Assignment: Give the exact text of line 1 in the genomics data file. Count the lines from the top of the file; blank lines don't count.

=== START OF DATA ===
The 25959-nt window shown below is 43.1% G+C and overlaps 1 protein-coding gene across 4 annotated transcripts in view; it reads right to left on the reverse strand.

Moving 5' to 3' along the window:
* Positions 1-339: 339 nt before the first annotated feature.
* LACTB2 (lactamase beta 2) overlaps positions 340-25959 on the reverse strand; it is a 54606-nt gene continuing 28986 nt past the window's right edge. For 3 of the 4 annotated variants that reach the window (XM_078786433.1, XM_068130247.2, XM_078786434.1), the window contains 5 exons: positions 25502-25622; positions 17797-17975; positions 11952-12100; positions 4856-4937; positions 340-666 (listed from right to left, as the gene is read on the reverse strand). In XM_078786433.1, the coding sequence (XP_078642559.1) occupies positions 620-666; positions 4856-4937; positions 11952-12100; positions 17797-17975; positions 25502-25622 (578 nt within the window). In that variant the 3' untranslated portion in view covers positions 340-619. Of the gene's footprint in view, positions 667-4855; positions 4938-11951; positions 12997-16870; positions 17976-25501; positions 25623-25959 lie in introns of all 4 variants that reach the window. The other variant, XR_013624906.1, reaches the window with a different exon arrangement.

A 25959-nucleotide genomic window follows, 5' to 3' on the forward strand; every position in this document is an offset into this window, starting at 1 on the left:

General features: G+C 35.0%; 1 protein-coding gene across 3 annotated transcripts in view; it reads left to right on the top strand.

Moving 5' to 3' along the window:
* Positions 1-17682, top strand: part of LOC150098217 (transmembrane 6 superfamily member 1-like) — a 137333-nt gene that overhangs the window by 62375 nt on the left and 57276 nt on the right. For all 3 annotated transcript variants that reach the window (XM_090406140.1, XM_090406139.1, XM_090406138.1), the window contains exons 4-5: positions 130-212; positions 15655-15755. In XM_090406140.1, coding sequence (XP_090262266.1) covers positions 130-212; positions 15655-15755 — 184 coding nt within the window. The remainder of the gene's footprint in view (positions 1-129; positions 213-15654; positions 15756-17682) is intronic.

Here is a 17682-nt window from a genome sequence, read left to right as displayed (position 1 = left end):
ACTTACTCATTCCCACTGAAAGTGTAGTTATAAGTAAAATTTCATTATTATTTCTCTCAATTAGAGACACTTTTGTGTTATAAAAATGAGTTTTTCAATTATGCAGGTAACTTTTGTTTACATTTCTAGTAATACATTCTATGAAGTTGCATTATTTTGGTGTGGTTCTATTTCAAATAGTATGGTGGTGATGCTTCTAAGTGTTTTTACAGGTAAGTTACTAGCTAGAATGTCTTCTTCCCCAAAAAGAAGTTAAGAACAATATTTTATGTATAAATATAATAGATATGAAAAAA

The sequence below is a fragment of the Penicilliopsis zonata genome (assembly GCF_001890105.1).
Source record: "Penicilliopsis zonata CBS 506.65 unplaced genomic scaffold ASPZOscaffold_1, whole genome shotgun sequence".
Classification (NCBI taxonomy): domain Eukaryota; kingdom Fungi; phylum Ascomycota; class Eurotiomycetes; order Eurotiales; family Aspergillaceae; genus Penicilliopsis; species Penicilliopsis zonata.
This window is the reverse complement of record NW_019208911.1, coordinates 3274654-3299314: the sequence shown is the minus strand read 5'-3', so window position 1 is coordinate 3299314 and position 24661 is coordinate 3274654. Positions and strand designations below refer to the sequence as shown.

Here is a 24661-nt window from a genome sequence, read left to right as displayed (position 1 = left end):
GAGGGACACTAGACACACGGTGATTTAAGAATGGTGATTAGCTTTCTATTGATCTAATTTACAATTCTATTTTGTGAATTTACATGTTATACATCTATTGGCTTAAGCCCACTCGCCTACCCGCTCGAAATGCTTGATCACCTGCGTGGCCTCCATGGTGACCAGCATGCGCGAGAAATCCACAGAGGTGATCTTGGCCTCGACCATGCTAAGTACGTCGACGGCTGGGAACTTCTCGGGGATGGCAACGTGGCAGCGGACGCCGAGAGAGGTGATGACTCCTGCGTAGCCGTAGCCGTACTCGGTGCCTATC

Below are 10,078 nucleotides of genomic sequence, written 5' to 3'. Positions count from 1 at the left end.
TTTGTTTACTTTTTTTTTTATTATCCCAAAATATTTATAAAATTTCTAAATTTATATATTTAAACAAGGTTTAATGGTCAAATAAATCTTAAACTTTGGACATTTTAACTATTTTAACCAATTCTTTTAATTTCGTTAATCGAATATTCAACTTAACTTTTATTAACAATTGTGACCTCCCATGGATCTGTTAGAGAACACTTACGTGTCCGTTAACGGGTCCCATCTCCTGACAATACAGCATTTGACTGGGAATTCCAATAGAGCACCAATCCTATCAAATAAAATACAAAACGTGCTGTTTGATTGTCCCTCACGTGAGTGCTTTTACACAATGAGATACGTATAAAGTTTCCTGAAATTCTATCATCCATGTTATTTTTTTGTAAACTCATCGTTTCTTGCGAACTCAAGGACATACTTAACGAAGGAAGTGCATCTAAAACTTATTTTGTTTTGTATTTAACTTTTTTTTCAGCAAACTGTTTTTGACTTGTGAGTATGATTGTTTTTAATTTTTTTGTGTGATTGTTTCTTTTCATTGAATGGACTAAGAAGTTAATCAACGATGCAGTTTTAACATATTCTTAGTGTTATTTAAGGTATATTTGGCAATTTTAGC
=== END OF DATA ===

The 25959-nt window shown below is 43.1% G+C and overlaps 1 protein-coding gene across 4 annotated transcripts in view; it reads right to left on the reverse strand.